American troops train to find, neutralize WMDs in Japan
By CAITLIN DOORNBOS | STARS AND STRIPES Published: July 26, 2018
YOKOSUKA, Japan — U.S. servicemembers joined multinational drills Wednesday aimed at identifying and neutralizing radioactive threats.
The onshore training wrapped up a three-day Pacific Shield exercise that included sea drills geared toward intercepting illicit cargo that could be used to make weapons of mass destruction.
It’s the fifth-annual training event for the 17 countries belonging the Proliferation Security Initiative, which aims to halt the spread of WMDs, missiles and materials or equipment that could be used to build such weaponry.
The drills were a taste of what should happen during an onshore investigation of a suspicious vessel.
Japanese police, customs and coast guard personnel showed off some high-tech search equipment to representatives from countries such as Australia, India, New Zealand, South Korea, Singapore and Canada.
They used X-ray trucks to scan a container before dispatching counterterrorism experts to remove a dangerous chemical.
A team from the U.S., Thai and Philippine militaries swept for radiation and identified and neutralized “a radioactive threat,” according to U.S. Coast Guard Lt. Kevin Peters of Maritime Security Response Team West.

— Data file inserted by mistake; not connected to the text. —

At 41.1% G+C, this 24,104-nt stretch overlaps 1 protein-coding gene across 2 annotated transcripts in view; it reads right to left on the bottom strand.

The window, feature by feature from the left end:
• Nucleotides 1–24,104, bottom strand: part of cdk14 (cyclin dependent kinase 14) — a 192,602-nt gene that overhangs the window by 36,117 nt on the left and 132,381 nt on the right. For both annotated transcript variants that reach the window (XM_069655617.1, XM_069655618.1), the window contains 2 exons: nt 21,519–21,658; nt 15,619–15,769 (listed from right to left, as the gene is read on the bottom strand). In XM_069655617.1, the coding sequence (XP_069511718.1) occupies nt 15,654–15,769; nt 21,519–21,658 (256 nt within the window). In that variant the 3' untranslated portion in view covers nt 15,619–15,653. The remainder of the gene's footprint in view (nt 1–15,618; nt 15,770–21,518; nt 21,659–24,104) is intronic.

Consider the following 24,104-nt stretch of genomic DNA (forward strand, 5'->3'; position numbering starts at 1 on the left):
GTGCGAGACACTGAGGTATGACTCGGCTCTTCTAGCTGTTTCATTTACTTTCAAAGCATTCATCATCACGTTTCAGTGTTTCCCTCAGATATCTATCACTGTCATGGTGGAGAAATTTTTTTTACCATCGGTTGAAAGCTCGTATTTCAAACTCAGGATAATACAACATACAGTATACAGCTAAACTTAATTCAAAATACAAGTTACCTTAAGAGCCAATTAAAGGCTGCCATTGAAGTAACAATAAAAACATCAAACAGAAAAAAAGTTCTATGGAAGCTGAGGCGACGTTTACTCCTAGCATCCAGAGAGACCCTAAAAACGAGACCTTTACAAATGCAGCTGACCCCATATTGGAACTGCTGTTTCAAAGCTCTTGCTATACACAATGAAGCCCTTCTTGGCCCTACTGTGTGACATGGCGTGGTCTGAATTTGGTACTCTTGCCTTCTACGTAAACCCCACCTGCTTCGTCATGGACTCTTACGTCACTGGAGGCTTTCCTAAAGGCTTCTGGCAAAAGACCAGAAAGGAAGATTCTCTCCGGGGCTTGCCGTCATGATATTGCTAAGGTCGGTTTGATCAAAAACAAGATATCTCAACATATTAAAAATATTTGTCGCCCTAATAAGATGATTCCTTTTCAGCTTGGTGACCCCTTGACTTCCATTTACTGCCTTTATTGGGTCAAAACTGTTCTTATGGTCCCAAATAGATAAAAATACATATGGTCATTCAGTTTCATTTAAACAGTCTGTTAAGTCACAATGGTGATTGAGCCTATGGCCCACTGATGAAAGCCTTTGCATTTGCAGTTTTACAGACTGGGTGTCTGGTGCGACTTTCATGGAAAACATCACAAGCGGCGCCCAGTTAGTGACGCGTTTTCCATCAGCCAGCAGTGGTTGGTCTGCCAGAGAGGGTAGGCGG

“For the safety of the public, any radioactive illicit substances must be interdicted as soon as possible,” he said.
The drill demonstrated a way to identify WMD materials without expensive gear.
An agent equipped with a pocket-sized “personal radiation detector” was able to identify a threat, move to a safe location and call for backup before a hazardous materials team removed the suspicious substance.
“Equipment does not equal capability,” a narrator told observers.
Romina Rocha of the Australian Border Force said the training prepares nations to work together.
“If an intervention is to occur at the high seas, time is very critical because the location of the ship is important to where the ship will be diverted [to be investigated],” Rocha said. “Countries will have different capabilities, so it just shows what we can achieve if we share information in a timely manner.”